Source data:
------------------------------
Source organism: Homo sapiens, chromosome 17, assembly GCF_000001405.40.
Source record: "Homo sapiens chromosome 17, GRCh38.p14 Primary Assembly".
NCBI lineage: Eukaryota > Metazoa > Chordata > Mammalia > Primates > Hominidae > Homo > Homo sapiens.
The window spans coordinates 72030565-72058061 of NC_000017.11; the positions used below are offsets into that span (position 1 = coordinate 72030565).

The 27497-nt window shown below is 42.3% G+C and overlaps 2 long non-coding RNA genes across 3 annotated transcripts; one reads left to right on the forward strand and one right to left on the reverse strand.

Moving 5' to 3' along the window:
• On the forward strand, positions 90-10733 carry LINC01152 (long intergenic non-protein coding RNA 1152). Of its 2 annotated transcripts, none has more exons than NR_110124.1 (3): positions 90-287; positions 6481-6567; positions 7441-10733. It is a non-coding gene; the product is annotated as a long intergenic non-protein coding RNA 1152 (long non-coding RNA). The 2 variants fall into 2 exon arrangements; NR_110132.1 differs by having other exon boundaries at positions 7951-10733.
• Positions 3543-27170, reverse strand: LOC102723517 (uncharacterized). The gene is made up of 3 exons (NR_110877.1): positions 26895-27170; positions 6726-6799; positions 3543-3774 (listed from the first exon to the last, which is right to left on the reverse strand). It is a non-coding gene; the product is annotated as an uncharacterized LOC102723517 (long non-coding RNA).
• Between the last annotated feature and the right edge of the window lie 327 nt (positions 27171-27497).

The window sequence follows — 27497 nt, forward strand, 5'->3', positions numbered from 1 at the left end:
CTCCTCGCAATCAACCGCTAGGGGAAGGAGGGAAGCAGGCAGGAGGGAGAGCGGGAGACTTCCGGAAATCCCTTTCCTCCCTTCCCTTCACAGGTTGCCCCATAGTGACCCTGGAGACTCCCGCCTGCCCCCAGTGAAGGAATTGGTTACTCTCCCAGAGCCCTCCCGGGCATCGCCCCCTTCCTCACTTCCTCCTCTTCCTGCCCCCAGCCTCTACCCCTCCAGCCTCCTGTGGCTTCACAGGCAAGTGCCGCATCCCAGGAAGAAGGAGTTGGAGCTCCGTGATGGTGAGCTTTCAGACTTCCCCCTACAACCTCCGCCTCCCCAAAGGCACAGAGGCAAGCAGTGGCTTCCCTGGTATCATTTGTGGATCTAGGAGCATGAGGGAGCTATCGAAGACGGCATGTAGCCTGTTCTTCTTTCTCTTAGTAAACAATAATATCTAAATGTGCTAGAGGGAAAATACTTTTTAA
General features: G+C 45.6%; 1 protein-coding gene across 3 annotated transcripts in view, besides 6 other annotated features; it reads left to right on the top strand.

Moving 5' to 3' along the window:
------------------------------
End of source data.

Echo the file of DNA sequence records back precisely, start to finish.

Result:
Source organism: Homo sapiens, chromosome 17, assembly GCF_000001405.40.
Source record: "Homo sapiens chromosome 17, GRCh38.p14 Primary Assembly".
NCBI lineage: Eukaryota > Metazoa > Chordata > Mammalia > Primates > Hominidae > Homo > Homo sapiens.
The window spans coordinates 72030565-72058061 of NC_000017.11; the positions used below are offsets into that span (position 1 = coordinate 72030565).

The 27497-nt window shown below is 42.3% G+C and overlaps 2 long non-coding RNA genes across 3 annotated transcripts; one reads left to right on the forward strand and one right to left on the reverse strand.

Moving 5' to 3' along the window:
• On the forward strand, positions 90-10733 carry LINC01152 (long intergenic non-protein coding RNA 1152). Of its 2 annotated transcripts, none has more exons than NR_110124.1 (3): positions 90-287; positions 6481-6567; positions 7441-10733. It is a non-coding gene; the product is annotated as a long intergenic non-protein coding RNA 1152 (long non-coding RNA). The 2 variants fall into 2 exon arrangements; NR_110132.1 differs by having other exon boundaries at positions 7951-10733.
• Positions 3543-27170, reverse strand: LOC102723517 (uncharacterized). The gene is made up of 3 exons (NR_110877.1): positions 26895-27170; positions 6726-6799; positions 3543-3774 (listed from the first exon to the last, which is right to left on the reverse strand). It is a non-coding gene; the product is annotated as an uncharacterized LOC102723517 (long non-coding RNA).
• Between the last annotated feature and the right edge of the window lie 327 nt (positions 27171-27497).

The window sequence follows — 27497 nt, forward strand, 5'->3', positions numbered from 1 at the left end:
CTCCTCGCAATCAACCGCTAGGGGAAGGAGGGAAGCAGGCAGGAGGGAGAGCGGGAGACTTCCGGAAATCCCTTTCCTCCCTTCCCTTCACAGGTTGCCCCATAGTGACCCTGGAGACTCCCGCCTGCCCCCAGTGAAGGAATTGGTTACTCTCCCAGAGCCCTCCCGGGCATCGCCCCCTTCCTCACTTCCTCCTCTTCCTGCCCCCAGCCTCTACCCCTCCAGCCTCCTGTGGCTTCACAGGCAAGTGCCGCATCCCAGGAAGAAGGAGTTGGAGCTCCGTGATGGTGAGCTTTCAGACTTCCCCCTACAACCTCCGCCTCCCCAAAGGCACAGAGGCAAGCAGTGGCTTCCCTGGTATCATTTGTGGATCTAGGAGCATGAGGGAGCTATCGAAGACGGCATGTAGCCTGTTCTTCTTTCTCTTAGTAAACAATAATATCTAAATGTGCTAGAGGGAAAATACTTTTTAA
General features: G+C 45.6%; 1 protein-coding gene across 3 annotated transcripts in view, besides 6 other annotated features; it reads left to right on the top strand.

Moving 5' to 3' along the window: